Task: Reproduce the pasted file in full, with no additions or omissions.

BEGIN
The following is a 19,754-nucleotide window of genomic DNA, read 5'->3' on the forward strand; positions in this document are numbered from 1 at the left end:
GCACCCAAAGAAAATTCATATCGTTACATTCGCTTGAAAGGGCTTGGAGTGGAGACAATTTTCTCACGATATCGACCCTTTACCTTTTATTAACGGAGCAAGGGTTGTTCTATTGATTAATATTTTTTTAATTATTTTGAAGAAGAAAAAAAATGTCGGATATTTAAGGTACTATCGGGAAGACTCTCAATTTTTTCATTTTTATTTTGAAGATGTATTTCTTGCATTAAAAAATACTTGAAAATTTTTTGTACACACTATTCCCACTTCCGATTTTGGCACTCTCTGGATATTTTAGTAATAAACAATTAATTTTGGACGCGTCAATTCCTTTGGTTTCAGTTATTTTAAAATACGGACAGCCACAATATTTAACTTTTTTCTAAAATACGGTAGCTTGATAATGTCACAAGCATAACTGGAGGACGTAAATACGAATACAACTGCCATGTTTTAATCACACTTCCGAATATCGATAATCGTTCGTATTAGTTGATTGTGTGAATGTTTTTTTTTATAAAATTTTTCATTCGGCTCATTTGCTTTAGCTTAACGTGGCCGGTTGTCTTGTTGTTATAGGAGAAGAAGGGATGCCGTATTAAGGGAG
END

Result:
The following is a 19,754-nucleotide window of genomic DNA, read 5'->3' on the forward strand; positions in this document are numbered from 1 at the left end:
GCACCCAAAGAAAATTCATATCGTTACATTCGCTTGAAAGGGCTTGGAGTGGAGACAATTTTCTCACGATATCGACCCTTTACCTTTTATTAACGGAGCAAGGGTTGTTCTATTGATTAATATTTTTTTAATTATTTTGAAGAAGAAAAAAAATGTCGGATATTTAAGGTACTATCGGGAAGACTCTCAATTTTTTCATTTTTATTTTGAAGATGTATTTCTTGCATTAAAAAATACTTGAAAATTTTTTGTACACACTATTCCCACTTCCGATTTTGGCACTCTCTGGATATTTTAGTAATAAACAATTAATTTTGGACGCGTCAATTCCTTTGGTTTCAGTTATTTTAAAATACGGACAGCCACAATATTTAACTTTTTTCTAAAATACGGTAGCTTGATAATGTCACAAGCATAACTGGAGGACGTAAATACGAATACAACTGCCATGTTTTAATCACACTTCCGAATATCGATAATCGTTCGTATTAGTTGATTGTGTGAATGTTTTTTTTTATAAAATTTTTCATTCGGCTCATTTGCTTTAGCTTAACGTGGCCGGTTGTCTTGTTGTTATAGGAGAAGAAGGGATGCCGTATTAAGGGAG